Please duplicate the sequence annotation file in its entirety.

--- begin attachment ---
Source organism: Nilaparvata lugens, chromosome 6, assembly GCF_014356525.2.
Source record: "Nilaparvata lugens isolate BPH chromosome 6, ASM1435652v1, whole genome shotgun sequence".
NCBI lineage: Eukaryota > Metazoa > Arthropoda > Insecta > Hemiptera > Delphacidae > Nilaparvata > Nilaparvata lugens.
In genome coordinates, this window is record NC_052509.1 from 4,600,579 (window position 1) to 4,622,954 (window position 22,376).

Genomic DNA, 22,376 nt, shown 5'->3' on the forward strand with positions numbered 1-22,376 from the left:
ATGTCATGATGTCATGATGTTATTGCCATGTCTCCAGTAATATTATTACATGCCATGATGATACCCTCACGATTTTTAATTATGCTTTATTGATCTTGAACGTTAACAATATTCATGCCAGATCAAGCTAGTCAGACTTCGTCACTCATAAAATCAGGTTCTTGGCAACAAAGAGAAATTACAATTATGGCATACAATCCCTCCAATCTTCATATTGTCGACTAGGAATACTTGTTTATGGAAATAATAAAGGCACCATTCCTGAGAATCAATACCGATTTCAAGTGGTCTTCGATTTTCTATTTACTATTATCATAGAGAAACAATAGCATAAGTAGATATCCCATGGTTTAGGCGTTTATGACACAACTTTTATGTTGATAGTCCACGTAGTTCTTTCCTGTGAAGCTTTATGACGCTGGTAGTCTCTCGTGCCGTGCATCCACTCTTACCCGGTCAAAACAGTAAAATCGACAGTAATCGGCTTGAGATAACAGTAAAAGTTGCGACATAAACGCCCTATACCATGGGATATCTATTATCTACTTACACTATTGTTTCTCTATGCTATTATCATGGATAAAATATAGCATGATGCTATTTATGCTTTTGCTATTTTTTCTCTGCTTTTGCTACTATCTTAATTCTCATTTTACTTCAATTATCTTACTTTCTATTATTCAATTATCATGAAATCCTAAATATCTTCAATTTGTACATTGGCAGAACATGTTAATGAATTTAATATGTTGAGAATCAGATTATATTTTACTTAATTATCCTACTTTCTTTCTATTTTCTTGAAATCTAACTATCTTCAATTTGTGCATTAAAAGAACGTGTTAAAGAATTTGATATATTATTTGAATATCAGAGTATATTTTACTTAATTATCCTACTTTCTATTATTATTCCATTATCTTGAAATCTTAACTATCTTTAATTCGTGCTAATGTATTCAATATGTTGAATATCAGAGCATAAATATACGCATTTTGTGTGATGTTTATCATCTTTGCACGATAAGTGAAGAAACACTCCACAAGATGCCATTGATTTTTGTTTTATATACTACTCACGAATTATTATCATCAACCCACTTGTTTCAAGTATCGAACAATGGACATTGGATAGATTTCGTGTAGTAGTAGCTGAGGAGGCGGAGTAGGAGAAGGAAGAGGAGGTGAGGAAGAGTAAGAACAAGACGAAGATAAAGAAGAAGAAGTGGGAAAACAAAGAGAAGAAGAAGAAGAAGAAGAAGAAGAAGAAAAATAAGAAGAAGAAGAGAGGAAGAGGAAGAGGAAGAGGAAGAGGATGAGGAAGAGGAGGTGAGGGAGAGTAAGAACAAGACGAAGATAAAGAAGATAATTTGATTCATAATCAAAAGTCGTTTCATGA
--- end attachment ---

Source organism: Nilaparvata lugens, chromosome 6, assembly GCF_014356525.2.
Source record: "Nilaparvata lugens isolate BPH chromosome 6, ASM1435652v1, whole genome shotgun sequence".
NCBI lineage: Eukaryota > Metazoa > Arthropoda > Insecta > Hemiptera > Delphacidae > Nilaparvata > Nilaparvata lugens.
In genome coordinates, this window is record NC_052509.1 from 4,600,579 (window position 1) to 4,622,954 (window position 22,376).

Genomic DNA, 22,376 nt, shown 5'->3' on the forward strand with positions numbered 1-22,376 from the left:
ATGTCATGATGTCATGATGTTATTGCCATGTCTCCAGTAATATTATTACATGCCATGATGATACCCTCACGATTTTTAATTATGCTTTATTGATCTTGAACGTTAACAATATTCATGCCAGATCAAGCTAGTCAGACTTCGTCACTCATAAAATCAGGTTCTTGGCAACAAAGAGAAATTACAATTATGGCATACAATCCCTCCAATCTTCATATTGTCGACTAGGAATACTTGTTTATGGAAATAATAAAGGCACCATTCCTGAGAATCAATACCGATTTCAAGTGGTCTTCGATTTTCTATTTACTATTATCATAGAGAAACAATAGCATAAGTAGATATCCCATGGTTTAGGCGTTTATGACACAACTTTTATGTTGATAGTCCACGTAGTTCTTTCCTGTGAAGCTTTATGACGCTGGTAGTCTCTCGTGCCGTGCATCCACTCTTACCCGGTCAAAACAGTAAAATCGACAGTAATCGGCTTGAGATAACAGTAAAAGTTGCGACATAAACGCCCTATACCATGGGATATCTATTATCTACTTACACTATTGTTTCTCTATGCTATTATCATGGATAAAATATAGCATGATGCTATTTATGCTTTTGCTATTTTTTCTCTGCTTTTGCTACTATCTTAATTCTCATTTTACTTCAATTATCTTACTTTCTATTATTCAATTATCATGAAATCCTAAATATCTTCAATTTGTACATTGGCAGAACATGTTAATGAATTTAATATGTTGAGAATCAGATTATATTTTACTTAATTATCCTACTTTCTTTCTATTTTCTTGAAATCTAACTATCTTCAATTTGTGCATTAAAAGAACGTGTTAAAGAATTTGATATATTATTTGAATATCAGAGTATATTTTACTTAATTATCCTACTTTCTATTATTATTCCATTATCTTGAAATCTTAACTATCTTTAATTCGTGCTAATGTATTCAATATGTTGAATATCAGAGCATAAATATACGCATTTTGTGTGATGTTTATCATCTTTGCACGATAAGTGAAGAAACACTCCACAAGATGCCATTGATTTTTGTTTTATATACTACTCACGAATTATTATCATCAACCCACTTGTTTCAAGTATCGAACAATGGACATTGGATAGATTTCGTGTAGTAGTAGCTGAGGAGGCGGAGTAGGAGAAGGAAGAGGAGGTGAGGAAGAGTAAGAACAAGACGAAGATAAAGAAGAAGAAGTGGGAAAACAAAGAGAAGAAGAAGAAGAAGAAGAAGAAGAAGAAAAATAAGAAGAAGAAGAGAGGAAGAGGAAGAGGAAGAGGAAGAGGATGAGGAAGAGGAGGTGAGGGAGAGTAAGAACAAGACGAAGATAAAGAAGATAATTTGATTCATAATCAAAAGTCGTTTCATGA